There’s a quote that I’ve come to love, and it is this: “Never be afraid to try something new. Remember, amateurs built the ark. Professionals built the Titanic.” You hold the power to do anything you want to do. Reach for greatness and don’t be afraid to take chances. Break outside of your comfort zone and bring an element of humanity to everything you do. Before you know it, you will be writing your own piece called “10 Things I Learned About Building a Successful Law Firm in 10 Years.”

Want a practice you love, generating regular $10,000 days, $25k+ months (or more) while doing meaningful service for clients you love?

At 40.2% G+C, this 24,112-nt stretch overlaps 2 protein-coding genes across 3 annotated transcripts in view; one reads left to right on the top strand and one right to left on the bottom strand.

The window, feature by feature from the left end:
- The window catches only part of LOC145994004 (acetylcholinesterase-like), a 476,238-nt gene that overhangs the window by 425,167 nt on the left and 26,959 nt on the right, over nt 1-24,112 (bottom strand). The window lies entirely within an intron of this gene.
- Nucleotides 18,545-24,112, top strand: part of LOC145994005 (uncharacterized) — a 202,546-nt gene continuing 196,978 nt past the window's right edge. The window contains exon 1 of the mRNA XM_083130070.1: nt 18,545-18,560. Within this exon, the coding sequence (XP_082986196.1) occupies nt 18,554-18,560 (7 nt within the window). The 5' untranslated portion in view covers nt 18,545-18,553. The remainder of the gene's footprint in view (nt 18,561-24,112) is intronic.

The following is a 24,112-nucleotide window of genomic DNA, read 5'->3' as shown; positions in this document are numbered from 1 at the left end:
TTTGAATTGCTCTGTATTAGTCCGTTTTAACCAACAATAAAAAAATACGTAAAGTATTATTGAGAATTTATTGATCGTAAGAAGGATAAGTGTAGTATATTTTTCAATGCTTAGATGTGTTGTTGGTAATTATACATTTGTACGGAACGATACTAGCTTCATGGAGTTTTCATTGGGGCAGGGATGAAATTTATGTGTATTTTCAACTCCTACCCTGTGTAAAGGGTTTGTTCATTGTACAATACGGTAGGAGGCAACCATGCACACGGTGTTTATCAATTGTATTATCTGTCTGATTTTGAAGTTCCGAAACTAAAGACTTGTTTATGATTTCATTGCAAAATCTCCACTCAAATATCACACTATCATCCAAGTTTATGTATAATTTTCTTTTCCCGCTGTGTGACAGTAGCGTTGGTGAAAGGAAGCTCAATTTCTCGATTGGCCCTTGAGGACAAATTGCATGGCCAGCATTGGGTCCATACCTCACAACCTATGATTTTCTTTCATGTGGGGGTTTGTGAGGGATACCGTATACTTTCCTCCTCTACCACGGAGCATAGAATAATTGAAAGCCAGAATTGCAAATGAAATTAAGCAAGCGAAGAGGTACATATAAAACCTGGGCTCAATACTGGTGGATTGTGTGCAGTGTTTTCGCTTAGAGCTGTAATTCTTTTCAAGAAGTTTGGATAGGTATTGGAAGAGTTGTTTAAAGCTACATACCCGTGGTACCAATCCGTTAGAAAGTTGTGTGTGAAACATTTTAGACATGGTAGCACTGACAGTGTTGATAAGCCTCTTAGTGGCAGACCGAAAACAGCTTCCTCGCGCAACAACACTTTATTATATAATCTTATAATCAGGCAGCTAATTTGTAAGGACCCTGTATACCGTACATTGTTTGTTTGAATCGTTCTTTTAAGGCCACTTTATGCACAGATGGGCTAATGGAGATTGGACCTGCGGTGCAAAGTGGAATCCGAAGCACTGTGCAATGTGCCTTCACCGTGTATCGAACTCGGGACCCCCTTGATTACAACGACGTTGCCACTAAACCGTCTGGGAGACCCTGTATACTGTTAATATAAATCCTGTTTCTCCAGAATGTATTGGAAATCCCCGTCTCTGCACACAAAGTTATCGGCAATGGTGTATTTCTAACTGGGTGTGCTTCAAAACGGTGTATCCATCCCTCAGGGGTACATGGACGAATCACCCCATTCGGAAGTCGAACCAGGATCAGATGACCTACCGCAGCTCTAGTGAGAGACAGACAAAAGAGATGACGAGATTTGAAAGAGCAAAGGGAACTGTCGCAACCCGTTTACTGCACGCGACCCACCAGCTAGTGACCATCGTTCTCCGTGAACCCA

About the Contributor
Jacob Sapochnick
Originally from Israel, Jacob moved to the U.S. to pursue his LLM in International and Comparative Law. At his first law firm, he realized he was unhappy billing hours, working long weekends, and witnessing poor client etiquette. In 2004, he left his first Law firm job and started his own law office with no plan and no prospects. Now, he has built a seven-lawyer, 14-person immigration law practice with plenty of clients, using social media innovative practices to make it happen. He currently practices Immigration Law in San Diego, California.